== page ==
||NDVI anomaly patterns in the growing season (JASO) during
the time period of 1982-1993
||Mean monthly NDVI and monthly rainfall in Sudan during (1988)
Monthly Time Series Patterns in the Time Period from 1982 to 1993
The monthly time series of NDVI and rainfall from 1982 to 1993 in Sudan are
shown in Fig. 5 and 6. On average most of
the rainfall occurs between July and October, with a maximum in August. Approximately
83% of the annual rainfall falls between the July and October (Lamb, 1980),
so averaging NDVI data for these months fairly represents the growing season
for the region. From Fig. 7, monthly relationship of rainfall
and NDVI for that time series in Sudan showed that the NDVI values had a correlation
(0.598) as a linear relation to the rainfall,, Both rainfall and NDVI show a
maximum in August-September.
Mean monthly NDVI ranged from 0.2 to 0.35 across the country throughout the
time series in Fig. 8 and the NDVI values greater than 0.2
corresponded well with the rainy season from July to October. These high NDVI
values persisted towards the end of year in November and December indicating
the lagged response of vegetation to rainfall in this region (Nicholson et
al., 1990). The extent of these values across the region is an indicator
of rainfall conditions.
The low NDVI values lower than 0.3 were distributed from the east to the west in the central Sudan in 1984, 1990 and 1991, indicating the prevalence of drought conditions. The extent and duration of these NDVI values can be used as an indicator of the strength and duration of the rainfall to produce mechanisms associated with the ITCZ (Intertropical Convergence Zone) since vegetation growth in the region is primarily controlled by rainfall, although other factors including potential evaporation influence the fluctuating boundary (Milich and Weiss, 2000).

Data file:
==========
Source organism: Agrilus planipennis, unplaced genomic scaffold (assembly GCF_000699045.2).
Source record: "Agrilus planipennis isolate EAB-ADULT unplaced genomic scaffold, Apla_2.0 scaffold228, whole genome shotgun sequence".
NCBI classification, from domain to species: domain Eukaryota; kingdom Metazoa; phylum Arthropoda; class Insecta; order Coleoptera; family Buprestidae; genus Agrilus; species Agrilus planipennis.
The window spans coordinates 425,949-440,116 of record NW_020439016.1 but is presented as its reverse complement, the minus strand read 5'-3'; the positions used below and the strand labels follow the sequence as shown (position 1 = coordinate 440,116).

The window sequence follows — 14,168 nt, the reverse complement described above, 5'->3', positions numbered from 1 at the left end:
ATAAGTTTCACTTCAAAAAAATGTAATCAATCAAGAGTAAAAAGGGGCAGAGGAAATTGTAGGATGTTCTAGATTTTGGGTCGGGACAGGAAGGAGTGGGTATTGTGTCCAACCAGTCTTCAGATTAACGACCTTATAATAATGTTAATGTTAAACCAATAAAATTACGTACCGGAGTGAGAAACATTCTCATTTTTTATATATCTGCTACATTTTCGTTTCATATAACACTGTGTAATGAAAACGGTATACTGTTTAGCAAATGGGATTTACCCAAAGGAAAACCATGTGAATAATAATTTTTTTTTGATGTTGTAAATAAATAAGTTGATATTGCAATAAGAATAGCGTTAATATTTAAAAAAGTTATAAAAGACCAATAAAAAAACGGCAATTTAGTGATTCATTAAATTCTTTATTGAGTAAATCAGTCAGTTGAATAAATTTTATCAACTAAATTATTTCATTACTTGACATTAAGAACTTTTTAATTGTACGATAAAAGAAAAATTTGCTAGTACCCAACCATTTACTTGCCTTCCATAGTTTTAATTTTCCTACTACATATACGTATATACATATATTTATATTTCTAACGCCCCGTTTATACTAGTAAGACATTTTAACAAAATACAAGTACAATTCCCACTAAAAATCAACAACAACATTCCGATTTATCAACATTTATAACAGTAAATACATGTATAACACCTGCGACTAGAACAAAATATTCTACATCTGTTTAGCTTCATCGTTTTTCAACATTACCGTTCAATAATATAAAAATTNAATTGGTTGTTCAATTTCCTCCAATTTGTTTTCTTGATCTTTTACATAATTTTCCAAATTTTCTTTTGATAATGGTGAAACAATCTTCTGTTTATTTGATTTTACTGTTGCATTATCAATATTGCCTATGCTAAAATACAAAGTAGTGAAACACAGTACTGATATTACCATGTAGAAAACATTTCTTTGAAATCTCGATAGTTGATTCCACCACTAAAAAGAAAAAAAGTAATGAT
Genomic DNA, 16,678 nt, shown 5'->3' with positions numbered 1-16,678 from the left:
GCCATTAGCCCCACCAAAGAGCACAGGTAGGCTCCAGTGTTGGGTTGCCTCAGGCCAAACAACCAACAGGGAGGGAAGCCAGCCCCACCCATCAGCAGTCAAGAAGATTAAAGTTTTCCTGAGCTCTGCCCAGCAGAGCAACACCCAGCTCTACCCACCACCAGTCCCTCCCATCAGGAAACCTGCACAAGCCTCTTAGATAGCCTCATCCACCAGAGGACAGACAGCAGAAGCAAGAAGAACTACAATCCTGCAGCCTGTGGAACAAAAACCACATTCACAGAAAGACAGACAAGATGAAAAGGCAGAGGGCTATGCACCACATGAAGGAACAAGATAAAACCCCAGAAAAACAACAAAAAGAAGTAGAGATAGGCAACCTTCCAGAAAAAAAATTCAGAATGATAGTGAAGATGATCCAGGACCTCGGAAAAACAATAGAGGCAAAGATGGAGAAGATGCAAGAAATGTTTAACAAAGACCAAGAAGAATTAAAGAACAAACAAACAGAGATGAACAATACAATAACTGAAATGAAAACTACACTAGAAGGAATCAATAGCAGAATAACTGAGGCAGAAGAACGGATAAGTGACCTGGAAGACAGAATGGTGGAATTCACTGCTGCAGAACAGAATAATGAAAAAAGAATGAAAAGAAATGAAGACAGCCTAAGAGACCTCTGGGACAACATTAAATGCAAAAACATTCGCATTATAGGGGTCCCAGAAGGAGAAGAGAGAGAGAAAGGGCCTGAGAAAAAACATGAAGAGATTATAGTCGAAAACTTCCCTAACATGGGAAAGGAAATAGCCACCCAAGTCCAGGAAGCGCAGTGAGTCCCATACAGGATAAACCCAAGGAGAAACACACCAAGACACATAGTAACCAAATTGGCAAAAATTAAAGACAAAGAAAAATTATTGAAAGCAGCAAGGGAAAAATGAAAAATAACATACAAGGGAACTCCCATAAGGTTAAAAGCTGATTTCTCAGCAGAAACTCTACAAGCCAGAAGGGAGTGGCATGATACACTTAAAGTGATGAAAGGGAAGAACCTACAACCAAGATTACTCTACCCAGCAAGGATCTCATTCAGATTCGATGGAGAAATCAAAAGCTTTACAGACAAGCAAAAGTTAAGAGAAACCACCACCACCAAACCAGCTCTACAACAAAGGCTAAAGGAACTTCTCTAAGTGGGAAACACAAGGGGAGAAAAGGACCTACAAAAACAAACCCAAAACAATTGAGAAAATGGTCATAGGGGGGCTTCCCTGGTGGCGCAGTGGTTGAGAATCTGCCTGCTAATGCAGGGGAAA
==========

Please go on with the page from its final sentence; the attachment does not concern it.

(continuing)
During the growing season in 1988 there was an easing of the severe drought conditions with above normal NDVI, following a good rainy season in Sudan. From 1989 to 1993 it showed low NDVI values of below normal NDVI except 1992. This is a western extension of the drought that affected eastern Africa in 1991-1993.
The persistence and spatial coherence of drought conditions during the 1980s
is well represented by the NDVI anomaly patterns and corresponds with the documented
rainfall anomalies in Sudan during the time period from 1982 to 1991. The time
series was dominated by low NDVI values of below normal conditions, with 60%
of the years showing below normal NDVI conditions and the severest departures
in NDVI occurred in 1984, which situation persisted for 6 years in the time
series, with exceptions in years of 1983, 1985, 1986 and 1988. These patterns
are shown in Table 1 and Fig. 9. Between
1987 and 1993, 71% of the years showed low NDVI values of below normal vegetation
conditions, but it showed high NDVI values of above the long-term mean in 1988
and 1992 (Fig. 9).
||Mean monthly NDVI in Sudan (1982-1993)
||Mean monthly rainfall in Sudan (1982-1993)
||Scatter plot of the rainfall and NDVI in Sudan (1982-1993)
||Average NDVI in the time period of July-October in Sudan (1982-1993)
||NDVI anomaly scores (+/-) showing persistence patterns of